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Micro electron diffraction, or microED, is a technique aimed at solving structures of biological macromolecules by electron diffraction. Barn-storming work by the group from Prof. Gonen showed the impressive impact and promise of this technique1. The technique borrows from X-ray crystallography in that precession techniques are used for data collection and that much of the well-established software for solving structures by X-ray crystallography can be used for microED. However, it differs in a fundamental way in that electrons are used, which, owing to the substantially larger scattering cross-section of electrons with biological matter, means much smaller crystals can be used.

“Visualize the truth” is a hope of researchers who use various measuring equipment. Researchers who use electron microscopes as well have a desire to observe the real structure. But actually, in experiments using electron microscopes, many problems arise: They include damage regions of the specimen when it is cut for the size suited to observation, artifacts due to the staining that is applied to enhance image contrast, deformation caused by substitution of water to resin for withstanding vacuum exposure, and thermal damage to the specimen with electron-beam irradiation. As a result, the visualization of the real structure in the microscope image becomes increasingly difficult. One recommended solution is to cool the specimen, that is, “Cryo” techniques. This “Cryo Note” introduces some of the diversified cryo-techniques. We sincerely hope your challenge to observe the “real structure” will be solved by “Cryo” methods.

The Electrostatic Dose Modulator (EDM) is a fast beam blanking system with a pre-sample electrostatic deflector that includes electronics and software control. With EDM, the beam can switch on or off in less than 50 ns. This 100,000x improvement in blanking speed results in immediate enhancement in the clarity of data taken at fast exposure times. Moreover, EDM includes a desktop control knob that allows users to easily attenuate electron dose without affecting imaging conditions. The included software interface gives TEM and STEM users direct access to EDM’s pulse width modulation parameters providing exceptional control over the dose rate on their samples – invaluable feature for beam sensitive specimen imaging and analysis.

Luminary Micro is a Compact Specimen Photoexcitation System (CPXS) for JEOL TEMs. It is composed of a modulated laser, a compact optical delivery system, an inlet port, and a mirror. With this add-on, users can direct and focus the laser output onto the TEM sample in situ. Luminary Micro can induce a rich variety of reactions and dynamic processes in the specimen, thanks to its <40 μm FWHM focus size, adjustable peak power up to 3 W, and the modulated pulse widths ranging from a few microseconds to seconds. With Luminary Micro, users can study laser-induced phenomena in situ using fast cameras. Combined with IDES/JEOL EDM fast shutter and/or Relativity subframing systems, Luminary Micro allows users to perform time-resolved studies using pump-probe methods in the microsecond time scale. The extremely compact footprint of the system allows easy installation without affecting the TEM resolution. The user can heat specimens to thousands of degrees C while keeping the freedom to use the specimen holder of your choice.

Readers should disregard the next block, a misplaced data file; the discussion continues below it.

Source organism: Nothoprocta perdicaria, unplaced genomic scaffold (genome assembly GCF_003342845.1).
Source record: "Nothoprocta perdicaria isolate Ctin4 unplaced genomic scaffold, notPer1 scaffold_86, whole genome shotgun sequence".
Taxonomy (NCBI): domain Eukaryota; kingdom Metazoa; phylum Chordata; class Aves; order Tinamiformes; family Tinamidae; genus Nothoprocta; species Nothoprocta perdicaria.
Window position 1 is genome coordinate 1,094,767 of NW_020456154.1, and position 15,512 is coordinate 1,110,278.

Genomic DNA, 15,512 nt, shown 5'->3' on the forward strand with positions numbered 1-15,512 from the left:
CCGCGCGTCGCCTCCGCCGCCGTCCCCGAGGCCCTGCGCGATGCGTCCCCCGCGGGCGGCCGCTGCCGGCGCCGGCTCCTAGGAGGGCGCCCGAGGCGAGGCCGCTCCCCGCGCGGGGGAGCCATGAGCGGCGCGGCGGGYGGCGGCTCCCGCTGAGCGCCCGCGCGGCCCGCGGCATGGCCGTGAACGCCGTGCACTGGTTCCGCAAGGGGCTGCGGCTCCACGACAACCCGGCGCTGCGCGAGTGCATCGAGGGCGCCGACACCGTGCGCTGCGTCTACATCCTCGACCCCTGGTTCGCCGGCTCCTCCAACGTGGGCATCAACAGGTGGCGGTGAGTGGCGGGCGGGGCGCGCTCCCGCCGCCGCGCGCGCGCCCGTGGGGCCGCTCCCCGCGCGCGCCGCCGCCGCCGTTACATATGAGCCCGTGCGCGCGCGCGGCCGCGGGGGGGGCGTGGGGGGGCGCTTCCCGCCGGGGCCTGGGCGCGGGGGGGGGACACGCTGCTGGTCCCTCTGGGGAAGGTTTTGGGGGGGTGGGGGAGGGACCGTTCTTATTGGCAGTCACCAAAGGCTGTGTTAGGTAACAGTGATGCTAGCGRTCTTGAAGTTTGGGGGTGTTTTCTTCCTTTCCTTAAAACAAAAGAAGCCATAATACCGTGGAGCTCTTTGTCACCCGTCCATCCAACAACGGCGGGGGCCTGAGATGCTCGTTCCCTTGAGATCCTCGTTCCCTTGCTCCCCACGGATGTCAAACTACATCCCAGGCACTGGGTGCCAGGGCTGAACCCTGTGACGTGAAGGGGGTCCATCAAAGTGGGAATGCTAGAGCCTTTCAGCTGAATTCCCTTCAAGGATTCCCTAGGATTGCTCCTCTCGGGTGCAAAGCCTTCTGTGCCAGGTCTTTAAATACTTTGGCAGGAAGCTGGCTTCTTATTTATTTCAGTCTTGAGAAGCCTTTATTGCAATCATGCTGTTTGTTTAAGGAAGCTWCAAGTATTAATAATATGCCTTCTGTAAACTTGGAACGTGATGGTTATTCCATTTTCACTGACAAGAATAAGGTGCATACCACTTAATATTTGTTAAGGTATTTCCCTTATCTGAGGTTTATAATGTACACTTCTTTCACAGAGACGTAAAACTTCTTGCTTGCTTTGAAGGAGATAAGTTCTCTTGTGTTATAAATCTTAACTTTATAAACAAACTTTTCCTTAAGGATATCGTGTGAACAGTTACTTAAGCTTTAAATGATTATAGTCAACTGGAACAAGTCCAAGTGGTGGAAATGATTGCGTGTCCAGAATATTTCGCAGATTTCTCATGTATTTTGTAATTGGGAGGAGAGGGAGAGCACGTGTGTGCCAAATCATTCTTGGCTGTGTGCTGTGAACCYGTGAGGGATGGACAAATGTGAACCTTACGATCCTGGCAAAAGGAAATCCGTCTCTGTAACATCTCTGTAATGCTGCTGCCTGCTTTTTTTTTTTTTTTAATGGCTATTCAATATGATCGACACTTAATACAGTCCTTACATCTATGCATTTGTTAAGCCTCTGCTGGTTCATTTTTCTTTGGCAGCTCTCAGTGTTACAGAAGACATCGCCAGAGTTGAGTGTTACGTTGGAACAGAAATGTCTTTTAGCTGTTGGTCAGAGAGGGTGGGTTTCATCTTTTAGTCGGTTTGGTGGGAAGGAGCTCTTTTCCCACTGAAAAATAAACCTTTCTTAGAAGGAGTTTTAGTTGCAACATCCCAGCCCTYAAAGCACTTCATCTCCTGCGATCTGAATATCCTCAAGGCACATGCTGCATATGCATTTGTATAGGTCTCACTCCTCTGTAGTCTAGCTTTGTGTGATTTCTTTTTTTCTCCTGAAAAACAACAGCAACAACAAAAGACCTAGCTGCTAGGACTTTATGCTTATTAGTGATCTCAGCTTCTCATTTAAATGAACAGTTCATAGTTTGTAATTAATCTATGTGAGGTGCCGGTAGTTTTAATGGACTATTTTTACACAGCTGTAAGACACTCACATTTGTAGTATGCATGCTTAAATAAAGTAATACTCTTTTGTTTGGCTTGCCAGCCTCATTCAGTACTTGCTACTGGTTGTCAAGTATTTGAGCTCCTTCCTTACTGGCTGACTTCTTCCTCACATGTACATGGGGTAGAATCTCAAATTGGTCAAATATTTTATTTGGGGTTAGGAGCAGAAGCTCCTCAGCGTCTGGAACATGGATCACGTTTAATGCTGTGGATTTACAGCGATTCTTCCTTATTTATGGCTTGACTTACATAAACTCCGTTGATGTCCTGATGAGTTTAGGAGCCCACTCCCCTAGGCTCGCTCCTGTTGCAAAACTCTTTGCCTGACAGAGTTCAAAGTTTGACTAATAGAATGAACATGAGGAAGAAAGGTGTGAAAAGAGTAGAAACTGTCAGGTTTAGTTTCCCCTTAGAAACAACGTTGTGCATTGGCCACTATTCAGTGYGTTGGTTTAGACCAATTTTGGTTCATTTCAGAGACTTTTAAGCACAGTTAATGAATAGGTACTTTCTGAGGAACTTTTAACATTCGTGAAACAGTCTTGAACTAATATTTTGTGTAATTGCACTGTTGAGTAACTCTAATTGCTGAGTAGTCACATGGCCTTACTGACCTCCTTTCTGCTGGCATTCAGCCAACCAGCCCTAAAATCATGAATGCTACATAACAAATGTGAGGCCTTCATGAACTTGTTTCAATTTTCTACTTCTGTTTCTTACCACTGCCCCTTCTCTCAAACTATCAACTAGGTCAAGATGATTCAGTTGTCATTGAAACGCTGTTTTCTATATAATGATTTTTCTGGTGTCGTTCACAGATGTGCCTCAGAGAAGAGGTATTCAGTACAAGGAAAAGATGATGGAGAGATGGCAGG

The IDES Relativity Electrostatic Subframing System multiplies the frame rate of cameras on JEOL TEMs. Microscopes equipped with Relativity achieve exceptional time resolution, data throughput, and advanced automation capabilities. Addition of Relativity allows current JEOL TEM users to forego expensive camera upgrades to their existing systems, instead relying on installation of an electrostatic optics assembly in a wide-angle camera port. These optics rapidly deflect the image data to different regions (subframes) of the camera in a programmable sequence. Each camera readout contains a tiled array of crisp, blur-free subframes. Raw data is automatically analyzed to give a stack of open format images that are loaded back into the camera control software for viewing or further analysis.

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